Hunting Crabs

A few months ago, my beau and I spent some time on Long Island, Bahamas. One of the highlights of the trip turned out to be my first experience hunting land crabs! Or hunting any crabs, for that matter.

This was an unexpected treat. It just so happened that, while we there, conditions were right and THOUSANDS of land crabs emerged. It had been raining a lot, but that afternoon, the sun came out and so did the crabs. And I mean, literally, THOUSANDS. We were driving down the road and just began to see crabs coming out all along the edge of the road. People started to pull over their cars and just get out and grab crabs!

Roadside hunting.

We took a few minutes to scrounge up some “gear,” consisting of one pair of kitchen tongs and a few 5-gallon plastic buckets. And off we went – ‘”CRABBIN’”

First crab into the bucket!

The crabs were so plentiful that it was easy pickin’ in some areas. My beau and his buddy didn’t even have to set down their drinks along one road! They just strolled along and would stop from time to time to throw a crab into the bucket.

Easy hunting.

But, of course, what fun is hunting unless you venture into the bush?!

Beau deep in the bush.

I plowed my way in a bit to take pictures, but had to turn back. Had I been prepared in long pants and sleeves, I’m sure I could have made a fine huntress. Alas, in swimsuit and flip-flops, my scratched up limbs begged me to return to the road.

His buddy, even deeper in the bush, barefoot, with crab in bare hand. They don’t call him “Bushman” for nothing!

Back along the road, I caught my first crab! Using the tongs as my cheater’s tool to avoid getting pinched, I scooped up about 10 more into my bucket before returning to my photographer role.

I see you!

Going in for the capture.

My one crab was, literally, just a drop in the bucket!

Elated from my initial success, I cruised the edge of the bush for more prey.

Scurrying around to catch the crabs was fun! It was far more exciting than I would have guessed. Plus, we laughed extensively throughout it all. For example, as we carried the bucket along, we had to remember to glance at it occasionally. The crabs would start crawling up each other’s backs and climbing out of the bucket. We had to shake the bucket and knock them back down. But a few times, we didn’t notice until too late and had to shake claws off of our hands and re-hunt the escapees!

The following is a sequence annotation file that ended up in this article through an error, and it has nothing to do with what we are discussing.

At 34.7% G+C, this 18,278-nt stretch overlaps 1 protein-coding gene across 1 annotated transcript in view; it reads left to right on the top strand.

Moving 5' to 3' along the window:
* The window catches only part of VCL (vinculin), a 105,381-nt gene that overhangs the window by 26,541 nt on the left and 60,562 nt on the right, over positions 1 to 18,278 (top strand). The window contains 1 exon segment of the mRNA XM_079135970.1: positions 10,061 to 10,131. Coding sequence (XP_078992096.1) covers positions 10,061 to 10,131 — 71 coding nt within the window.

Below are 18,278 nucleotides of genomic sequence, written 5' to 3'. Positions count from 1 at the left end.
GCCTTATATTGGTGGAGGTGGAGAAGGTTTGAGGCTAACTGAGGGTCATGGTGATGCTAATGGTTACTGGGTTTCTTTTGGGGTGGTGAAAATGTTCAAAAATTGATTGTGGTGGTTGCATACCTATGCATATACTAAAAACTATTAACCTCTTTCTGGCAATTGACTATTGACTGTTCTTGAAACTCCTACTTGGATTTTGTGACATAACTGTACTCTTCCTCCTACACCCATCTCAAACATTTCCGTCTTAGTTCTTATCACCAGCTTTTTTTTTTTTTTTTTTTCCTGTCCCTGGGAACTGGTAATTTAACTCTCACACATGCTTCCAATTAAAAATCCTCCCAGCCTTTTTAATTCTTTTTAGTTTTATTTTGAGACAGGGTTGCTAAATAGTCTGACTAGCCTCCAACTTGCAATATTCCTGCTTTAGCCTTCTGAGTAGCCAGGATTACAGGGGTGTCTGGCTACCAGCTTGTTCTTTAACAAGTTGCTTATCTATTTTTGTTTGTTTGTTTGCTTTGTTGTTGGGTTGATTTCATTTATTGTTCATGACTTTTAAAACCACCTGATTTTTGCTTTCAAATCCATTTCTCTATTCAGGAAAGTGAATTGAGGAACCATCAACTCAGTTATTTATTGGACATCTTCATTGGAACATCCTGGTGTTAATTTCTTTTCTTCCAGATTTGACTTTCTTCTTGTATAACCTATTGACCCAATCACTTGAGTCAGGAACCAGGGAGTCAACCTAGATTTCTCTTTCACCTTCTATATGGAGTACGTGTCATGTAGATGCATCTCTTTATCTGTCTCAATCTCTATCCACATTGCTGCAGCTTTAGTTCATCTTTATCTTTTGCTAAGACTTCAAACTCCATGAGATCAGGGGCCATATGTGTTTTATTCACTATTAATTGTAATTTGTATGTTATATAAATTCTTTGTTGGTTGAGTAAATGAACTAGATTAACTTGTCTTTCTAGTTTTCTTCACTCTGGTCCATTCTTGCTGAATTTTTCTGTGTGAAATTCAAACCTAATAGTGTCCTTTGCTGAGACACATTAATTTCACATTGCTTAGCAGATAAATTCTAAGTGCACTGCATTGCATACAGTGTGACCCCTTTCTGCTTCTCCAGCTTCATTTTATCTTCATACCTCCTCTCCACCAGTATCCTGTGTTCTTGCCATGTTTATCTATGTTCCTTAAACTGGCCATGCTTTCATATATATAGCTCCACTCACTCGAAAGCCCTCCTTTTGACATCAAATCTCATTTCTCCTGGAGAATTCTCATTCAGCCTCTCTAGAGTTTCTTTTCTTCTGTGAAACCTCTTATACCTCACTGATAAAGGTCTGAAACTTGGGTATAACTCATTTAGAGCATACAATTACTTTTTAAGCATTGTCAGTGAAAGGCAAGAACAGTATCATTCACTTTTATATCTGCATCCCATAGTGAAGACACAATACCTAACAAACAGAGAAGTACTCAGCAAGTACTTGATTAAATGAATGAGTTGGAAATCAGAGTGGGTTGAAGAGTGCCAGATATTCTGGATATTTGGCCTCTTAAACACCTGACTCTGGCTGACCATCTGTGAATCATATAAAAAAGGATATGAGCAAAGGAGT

Meanwhile, other friends had arrived near our spot. They had a truck with a huge oil-drum-type of container on the back of the truck. When our five-gallon buckets would fill up, we’d dump the bucket into the drum and go back for more!

Hundreds of crabs in far less than an hour.

I can’t even convey the amazing sight of crabs crawling everywhere you look in the bush! At one point, Beau and his buddy joked that they felt the ground moving as the crabs scrambled all around.

Just a glimpse of crabs in so many corners and crevices.

Most of the crabs tried to run for cover when we approached. Some, however, were distracted by other priorities . . .

Crab pornography. Seriously.

When we finally quit, we took our combined haul to our friend’s home and locked it up for the night. We dumped all of the crabs – still alive – into a wooden pen with air holes, supplied with water.

Crab hotel.

Crabs usually come out at night – we had just enjoyed this afternoon fluke. But our friends took advantage of it and went out crabbin’ late that night, adding even more to the haul.

Close-up of the mass of crabs.

The next day, our friend’s mother cooked up a phenomenal feast of crab-n-rice and other tasty dishes. The following day, we boxed up a small portion of the crabs, taking them home alive with us on the little charter plane to deliver to friends back home for a nice change to the menu.

Every now and then, I’ll see a crab around my island home. They’re usually smaller – too small to kill/eat – but I smile and remember my crabbin’ adventure.

2 Responses to Hunting Crabs

  • Sarah says:

    Too cool! I love how colorful the land crabs are. They have such beautiful patterns too. How exciting that you got to go "crabbin"…guess it's official: you're really an island girl.

  • Dawn says:

    Thanks for your comment, Sarah. As for "island girl" – hah! Perhaps I've passed the rookie level, but I still have a ways to go to hit the advanced level. Working on it! 🙂

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